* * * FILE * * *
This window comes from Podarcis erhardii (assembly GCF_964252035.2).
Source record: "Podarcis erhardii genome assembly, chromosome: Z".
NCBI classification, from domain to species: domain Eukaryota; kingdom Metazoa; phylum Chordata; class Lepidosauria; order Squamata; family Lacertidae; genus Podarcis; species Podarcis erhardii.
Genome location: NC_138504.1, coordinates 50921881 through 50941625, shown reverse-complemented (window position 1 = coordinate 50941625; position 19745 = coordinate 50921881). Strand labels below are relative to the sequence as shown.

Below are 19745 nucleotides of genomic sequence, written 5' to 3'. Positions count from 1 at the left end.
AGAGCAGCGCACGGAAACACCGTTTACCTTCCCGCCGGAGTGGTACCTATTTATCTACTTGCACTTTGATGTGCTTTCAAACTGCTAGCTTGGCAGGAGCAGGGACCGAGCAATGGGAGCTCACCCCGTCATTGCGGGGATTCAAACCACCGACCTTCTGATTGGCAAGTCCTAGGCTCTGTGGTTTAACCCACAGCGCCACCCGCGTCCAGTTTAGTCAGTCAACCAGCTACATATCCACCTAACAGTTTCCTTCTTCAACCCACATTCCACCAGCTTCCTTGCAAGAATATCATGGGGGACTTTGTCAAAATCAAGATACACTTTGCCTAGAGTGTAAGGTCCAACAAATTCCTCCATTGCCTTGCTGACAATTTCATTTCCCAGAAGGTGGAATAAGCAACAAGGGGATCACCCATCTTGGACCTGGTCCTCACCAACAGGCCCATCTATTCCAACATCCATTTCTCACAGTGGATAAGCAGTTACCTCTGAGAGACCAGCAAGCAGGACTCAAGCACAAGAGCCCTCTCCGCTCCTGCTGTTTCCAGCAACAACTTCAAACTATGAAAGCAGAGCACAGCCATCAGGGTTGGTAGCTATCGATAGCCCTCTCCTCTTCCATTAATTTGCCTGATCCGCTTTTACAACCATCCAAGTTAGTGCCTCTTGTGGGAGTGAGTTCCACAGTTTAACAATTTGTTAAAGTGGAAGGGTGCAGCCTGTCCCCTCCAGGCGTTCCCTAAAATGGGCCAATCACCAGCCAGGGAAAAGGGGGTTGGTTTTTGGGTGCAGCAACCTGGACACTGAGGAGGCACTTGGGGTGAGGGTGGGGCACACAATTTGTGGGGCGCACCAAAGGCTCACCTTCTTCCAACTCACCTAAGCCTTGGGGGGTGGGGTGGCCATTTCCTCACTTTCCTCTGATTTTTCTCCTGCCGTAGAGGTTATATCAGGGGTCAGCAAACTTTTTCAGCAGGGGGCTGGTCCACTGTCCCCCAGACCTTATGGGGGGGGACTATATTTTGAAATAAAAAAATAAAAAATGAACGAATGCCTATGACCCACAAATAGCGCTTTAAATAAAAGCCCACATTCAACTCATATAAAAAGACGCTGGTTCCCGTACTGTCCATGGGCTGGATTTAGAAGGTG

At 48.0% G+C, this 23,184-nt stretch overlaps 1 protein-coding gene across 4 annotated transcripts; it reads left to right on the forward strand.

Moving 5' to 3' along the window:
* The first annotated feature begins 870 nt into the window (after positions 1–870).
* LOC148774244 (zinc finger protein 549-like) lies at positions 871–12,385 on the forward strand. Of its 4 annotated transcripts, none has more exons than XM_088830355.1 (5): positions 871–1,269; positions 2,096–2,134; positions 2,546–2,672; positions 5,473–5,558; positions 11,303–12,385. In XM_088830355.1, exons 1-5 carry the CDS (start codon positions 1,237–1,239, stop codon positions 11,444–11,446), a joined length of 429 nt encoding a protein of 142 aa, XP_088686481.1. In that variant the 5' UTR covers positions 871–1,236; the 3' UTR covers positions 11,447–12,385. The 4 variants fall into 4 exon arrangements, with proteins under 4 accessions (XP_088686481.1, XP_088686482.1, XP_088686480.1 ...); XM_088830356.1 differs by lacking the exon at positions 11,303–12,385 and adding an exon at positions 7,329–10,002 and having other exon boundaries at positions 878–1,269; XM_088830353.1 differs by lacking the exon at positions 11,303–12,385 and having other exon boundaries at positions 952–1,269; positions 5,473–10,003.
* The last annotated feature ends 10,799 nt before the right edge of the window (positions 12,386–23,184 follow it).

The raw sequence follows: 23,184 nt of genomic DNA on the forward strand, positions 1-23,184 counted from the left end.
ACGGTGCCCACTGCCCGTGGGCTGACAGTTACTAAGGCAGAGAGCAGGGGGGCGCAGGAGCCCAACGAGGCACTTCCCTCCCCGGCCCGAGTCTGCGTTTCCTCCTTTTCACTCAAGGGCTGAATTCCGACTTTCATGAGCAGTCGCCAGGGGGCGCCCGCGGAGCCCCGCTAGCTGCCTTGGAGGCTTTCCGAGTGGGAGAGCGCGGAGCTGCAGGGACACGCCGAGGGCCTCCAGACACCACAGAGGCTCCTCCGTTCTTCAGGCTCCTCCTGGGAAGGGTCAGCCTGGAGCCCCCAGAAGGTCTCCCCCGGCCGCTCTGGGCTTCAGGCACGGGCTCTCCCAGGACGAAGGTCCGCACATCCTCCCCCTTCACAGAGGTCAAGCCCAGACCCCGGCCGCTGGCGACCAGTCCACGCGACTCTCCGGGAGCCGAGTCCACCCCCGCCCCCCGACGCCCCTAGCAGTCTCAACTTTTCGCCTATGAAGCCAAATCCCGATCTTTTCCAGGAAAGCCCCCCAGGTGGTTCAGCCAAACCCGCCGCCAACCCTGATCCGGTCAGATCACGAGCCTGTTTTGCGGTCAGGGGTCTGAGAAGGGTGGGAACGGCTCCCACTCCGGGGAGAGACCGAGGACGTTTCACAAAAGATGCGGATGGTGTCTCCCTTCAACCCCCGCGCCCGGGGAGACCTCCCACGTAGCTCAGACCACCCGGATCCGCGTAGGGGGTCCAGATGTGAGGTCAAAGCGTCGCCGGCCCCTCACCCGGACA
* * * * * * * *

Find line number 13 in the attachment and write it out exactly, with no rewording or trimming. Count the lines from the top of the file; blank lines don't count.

ACGGTGCCCACTGCCCGTGGGCTGACAGTTACTAAGGCAGAGAGCAGGGGGGCGCAGGAGCCCAACGAGGCACTTCCCTCCCCGGCCCGAGTCTGCGTTTCCTCCTTTTCACTCAAGGGCTGAATTCCGACTTTCATGAGCAGTCGCCAGGGGGCGCCCGCGGAGCCCCGCTAGCTGCCTTGGAGGCTTTCCGAGTGGGAGAGCGCGGAGCTGCAGGGACACGCCGAGGGCCTCCAGACACCACAGAGGCTCCTCCGTTCTTCAGGCTCCTCCTGGGAAGGGTCAGCCTGGAGCCCCCAGAAGGTCTCCCCCGGCCGCTCTGGGCTTCAGGCACGGGCTCTCCCAGGACGAAGGTCCGCACATCCTCCCCCTTCACAGAGGTCAAGCCCAGACCCCGGCCGCTGGCGACCAGTCCACGCGACTCTCCGGGAGCCGAGTCCACCCCCGCCCCCCGACGCCCCTAGCAGTCTCAACTTTTCGCCTATGAAGCCAAATCCCGATCTTTTCCAGGAAAGCCCCCCAGGTGGTTCAGCCAAACCCGCCGCCAACCCTGATCCGGTCAGATCACGAGCCTGTTTTGCGGTCAGGGGTCTGAGAAGGGTGGGAACGGCTCCCACTCCGGGGAGAGACCGAGGACGTTTCACAAAAGATGCGGATGGTGTCTCCCTTCAACCCCCGCGCCCGGGGAGACCTCCCACGTAGCTCAGACCACCCGGATCCGCGTAGGGGGTCCAGATGTGAGGTCAAAGCGTCGCCGGCCCCTCACCCGGACA